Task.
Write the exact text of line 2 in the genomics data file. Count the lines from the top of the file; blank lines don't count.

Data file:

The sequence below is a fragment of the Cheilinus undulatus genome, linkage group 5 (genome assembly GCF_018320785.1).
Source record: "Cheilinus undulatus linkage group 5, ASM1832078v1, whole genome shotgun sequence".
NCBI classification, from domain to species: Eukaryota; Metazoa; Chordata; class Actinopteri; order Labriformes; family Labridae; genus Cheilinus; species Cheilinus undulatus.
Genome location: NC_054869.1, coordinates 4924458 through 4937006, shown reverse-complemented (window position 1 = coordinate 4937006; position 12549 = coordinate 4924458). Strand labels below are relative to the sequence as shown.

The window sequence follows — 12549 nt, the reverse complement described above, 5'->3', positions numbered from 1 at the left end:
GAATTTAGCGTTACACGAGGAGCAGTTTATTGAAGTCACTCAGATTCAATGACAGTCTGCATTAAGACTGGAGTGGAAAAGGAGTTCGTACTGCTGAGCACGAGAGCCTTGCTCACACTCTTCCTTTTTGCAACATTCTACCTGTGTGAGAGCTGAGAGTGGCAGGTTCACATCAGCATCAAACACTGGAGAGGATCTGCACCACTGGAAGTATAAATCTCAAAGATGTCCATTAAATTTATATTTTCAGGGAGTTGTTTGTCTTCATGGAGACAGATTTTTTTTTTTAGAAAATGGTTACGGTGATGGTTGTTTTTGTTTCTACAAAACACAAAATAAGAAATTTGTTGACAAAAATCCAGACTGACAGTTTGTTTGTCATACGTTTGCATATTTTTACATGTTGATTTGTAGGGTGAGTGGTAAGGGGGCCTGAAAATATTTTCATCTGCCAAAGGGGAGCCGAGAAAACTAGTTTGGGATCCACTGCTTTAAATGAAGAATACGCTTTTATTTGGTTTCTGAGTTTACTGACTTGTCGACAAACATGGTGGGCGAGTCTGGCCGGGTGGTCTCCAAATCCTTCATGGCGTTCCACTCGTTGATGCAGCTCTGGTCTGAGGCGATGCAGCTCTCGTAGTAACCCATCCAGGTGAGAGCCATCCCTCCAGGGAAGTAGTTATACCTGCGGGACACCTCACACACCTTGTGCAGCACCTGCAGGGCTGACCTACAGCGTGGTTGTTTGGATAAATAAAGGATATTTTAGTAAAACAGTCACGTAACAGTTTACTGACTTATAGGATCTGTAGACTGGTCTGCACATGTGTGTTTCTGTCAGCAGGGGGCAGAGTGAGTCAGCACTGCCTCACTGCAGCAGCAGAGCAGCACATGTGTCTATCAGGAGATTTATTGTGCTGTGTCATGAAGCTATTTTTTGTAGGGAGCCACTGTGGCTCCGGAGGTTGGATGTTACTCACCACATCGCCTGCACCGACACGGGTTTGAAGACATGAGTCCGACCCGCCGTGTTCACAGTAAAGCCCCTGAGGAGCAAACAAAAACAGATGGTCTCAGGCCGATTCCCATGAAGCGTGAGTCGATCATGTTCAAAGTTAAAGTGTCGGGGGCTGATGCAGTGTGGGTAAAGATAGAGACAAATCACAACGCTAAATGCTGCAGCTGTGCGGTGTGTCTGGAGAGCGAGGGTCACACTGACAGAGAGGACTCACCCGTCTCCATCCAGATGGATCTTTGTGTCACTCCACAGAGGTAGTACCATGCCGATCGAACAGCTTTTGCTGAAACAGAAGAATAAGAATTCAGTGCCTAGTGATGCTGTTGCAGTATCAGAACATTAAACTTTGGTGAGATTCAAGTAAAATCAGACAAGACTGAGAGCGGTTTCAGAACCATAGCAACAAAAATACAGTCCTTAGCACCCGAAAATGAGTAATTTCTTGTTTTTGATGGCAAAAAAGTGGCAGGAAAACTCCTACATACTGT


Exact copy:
Source record: "Cheilinus undulatus linkage group 5, ASM1832078v1, whole genome shotgun sequence".